That inability to make shots is tangibly damaging. Despite the fact he’s a great passer and close range scorer, Jackson has the worst offensive rating on the team among rotation players, according to our stats database.

Editor’s Note: Rafael Uehara is the managing editor of ‘Basketball Scouting’. More of his work can be found here or at RealGM, where he is a regular contributor. He can be followed on twitter as @rafael_uehara

Udoka Azubuike Scouting Report

It’s unfortunate Udoka Azubuike is going to the miss the remainder of the season after undergoing wrist surgery. The 17-year-old[1] born in Nigeria posted impressive numbers in his 142 minutes through the non-conference part of Kansas’ schedule and might have remained an active part of the rotation throughout the year, even if in a limited role – as he was averaging just 13 minutes per game and posting a 21.1% usage rate.

Despite his age, the seven-footer managed to dominate low level competition[2] due to his strength and physicality. Kansas lists the teenager at 280 pounds and he right away managed to translate his general size into consistently great position below the foul line and the ability to bully opponents into short attempts near the basket. According to hoop-math, he shot 20-for-29 at the rim and earned 8.2 foul shots per 40 minutes – per basketball-reference.

Azubuike will probably have a size advantage against just about every opponent he faces at the college level but when he eventually makes it to the pros, he’ll need to improve his skill level, which is still in its infancy. There will be players who can elevate out of two feet in a pinch and block his shot, so Azubuike needs to develop footwork for some counters, touch for his hooks, an escape dribble and passing skills against double-teams[3].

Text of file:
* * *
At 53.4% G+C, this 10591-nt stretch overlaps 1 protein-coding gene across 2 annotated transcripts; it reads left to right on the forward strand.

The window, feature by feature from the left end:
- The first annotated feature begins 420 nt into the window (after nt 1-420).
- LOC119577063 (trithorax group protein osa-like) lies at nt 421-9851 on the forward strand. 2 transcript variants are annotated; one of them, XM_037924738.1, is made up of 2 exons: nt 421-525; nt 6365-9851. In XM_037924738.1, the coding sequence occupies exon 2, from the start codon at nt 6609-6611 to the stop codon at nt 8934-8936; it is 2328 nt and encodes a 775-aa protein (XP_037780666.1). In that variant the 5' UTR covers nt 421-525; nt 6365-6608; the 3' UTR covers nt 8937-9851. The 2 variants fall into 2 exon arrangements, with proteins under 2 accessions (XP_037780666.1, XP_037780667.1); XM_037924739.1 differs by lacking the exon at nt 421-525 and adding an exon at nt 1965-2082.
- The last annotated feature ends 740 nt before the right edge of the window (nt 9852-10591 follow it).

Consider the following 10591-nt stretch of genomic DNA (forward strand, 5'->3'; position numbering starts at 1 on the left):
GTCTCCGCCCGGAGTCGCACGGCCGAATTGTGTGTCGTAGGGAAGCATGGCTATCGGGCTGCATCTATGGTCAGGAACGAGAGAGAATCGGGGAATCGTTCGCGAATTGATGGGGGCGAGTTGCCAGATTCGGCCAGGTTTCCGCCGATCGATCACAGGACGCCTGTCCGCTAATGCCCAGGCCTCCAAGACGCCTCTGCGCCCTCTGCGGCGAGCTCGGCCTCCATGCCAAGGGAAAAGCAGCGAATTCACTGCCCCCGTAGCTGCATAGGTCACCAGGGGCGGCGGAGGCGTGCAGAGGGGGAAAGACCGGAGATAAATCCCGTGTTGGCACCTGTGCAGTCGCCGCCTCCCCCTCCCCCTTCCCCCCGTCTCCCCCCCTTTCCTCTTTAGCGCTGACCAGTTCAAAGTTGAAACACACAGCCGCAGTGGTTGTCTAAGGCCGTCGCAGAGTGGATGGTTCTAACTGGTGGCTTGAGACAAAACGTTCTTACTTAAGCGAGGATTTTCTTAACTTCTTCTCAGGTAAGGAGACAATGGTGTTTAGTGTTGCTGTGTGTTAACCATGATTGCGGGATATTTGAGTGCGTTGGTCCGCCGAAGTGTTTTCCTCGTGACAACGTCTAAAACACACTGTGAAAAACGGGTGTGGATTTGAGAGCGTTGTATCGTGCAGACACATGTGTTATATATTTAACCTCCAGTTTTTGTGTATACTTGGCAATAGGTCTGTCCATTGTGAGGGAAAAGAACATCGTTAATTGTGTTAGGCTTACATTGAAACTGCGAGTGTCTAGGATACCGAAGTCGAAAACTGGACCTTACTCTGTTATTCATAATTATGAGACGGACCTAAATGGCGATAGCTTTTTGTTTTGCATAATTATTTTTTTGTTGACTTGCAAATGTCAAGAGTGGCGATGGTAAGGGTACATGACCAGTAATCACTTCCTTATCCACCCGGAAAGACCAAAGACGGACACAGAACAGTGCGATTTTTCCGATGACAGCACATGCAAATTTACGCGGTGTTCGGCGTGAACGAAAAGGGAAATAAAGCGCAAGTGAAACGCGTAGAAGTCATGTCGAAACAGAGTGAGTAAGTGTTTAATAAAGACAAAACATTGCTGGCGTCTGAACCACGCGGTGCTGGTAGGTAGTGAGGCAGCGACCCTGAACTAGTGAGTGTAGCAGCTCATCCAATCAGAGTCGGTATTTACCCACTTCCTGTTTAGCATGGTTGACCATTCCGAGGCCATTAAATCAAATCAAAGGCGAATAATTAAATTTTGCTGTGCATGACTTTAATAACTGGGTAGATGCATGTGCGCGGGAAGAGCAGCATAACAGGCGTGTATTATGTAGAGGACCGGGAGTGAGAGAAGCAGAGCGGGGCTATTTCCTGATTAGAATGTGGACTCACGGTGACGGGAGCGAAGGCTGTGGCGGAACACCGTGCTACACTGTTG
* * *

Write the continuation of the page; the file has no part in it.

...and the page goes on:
Being an ace post scorer should be essential for his odds because Azubuike doesn’t project as much of a finisher out of the pick-and-roll, as he doesn’t have enough explosiveness to play above the rim as a target for lobs. There is, of course, always the chance that he becomes a Tiago Splitter-type of rim-level finisher but Azubuike hasn’t shown that sort of nimbleness in his rim runs.

He also hasn’t yet shown anything in terms of an outside jumper, given he probably never had to work on that in high school, so there is no indication he could one day become a potential pick-and-pop threat years down the line, especially considering he converted just 11 of his 29 free throws this season.

So other than scoring with his back to the basket, the only area Azubuike can make an impact on offense at this point of his development is grabbing some offensive rebounds. He is not a high leaper but can set inside position, should be a pain to boxout if he plays with some energy and has a seven-foot-five wingspan to rebound outside of his area. Yet, Azubuike collected just 10.5% of Kansas’ misses when he was on the floor, which is not quite a disappointing mark but also not a particularly impressive one for someone with his measurements.

Defensively, Azubuike also produced the most close to the basket thanks to his size. He showed decent awareness rotating to the front of the rim when he only needed a step or two, proved himself able to get off the ground well enough for his length to make a difference and looked attentive to his boxout responsibilities – averaging 5.1 blocks per 40 minutes and collecting 25.1% of opponents’ misses when he was in the game.

He fouled a ton, though. Azubuike flashed some ability to jump up vertically challenging shots the basket but was rarely given the benefit of the doubt in his first year, being called for 8.7 personal fouls per 40 minutes on average.

But the real big concern regards his mobility. Azubuike didn’t look as good when he needed to come off the weak-side in help-defense, often unable to get there in time. And he’s not suited to guard above the foul line, which might make him unfit for this new era where more and more ball-handlers are starting to develop a pull-up three-pointer out of the pick-and-roll to punish big men who can’t venture beyond the lane.

[1] Udoka only turns 18 in September, so he’s ineligible for the 2017 draft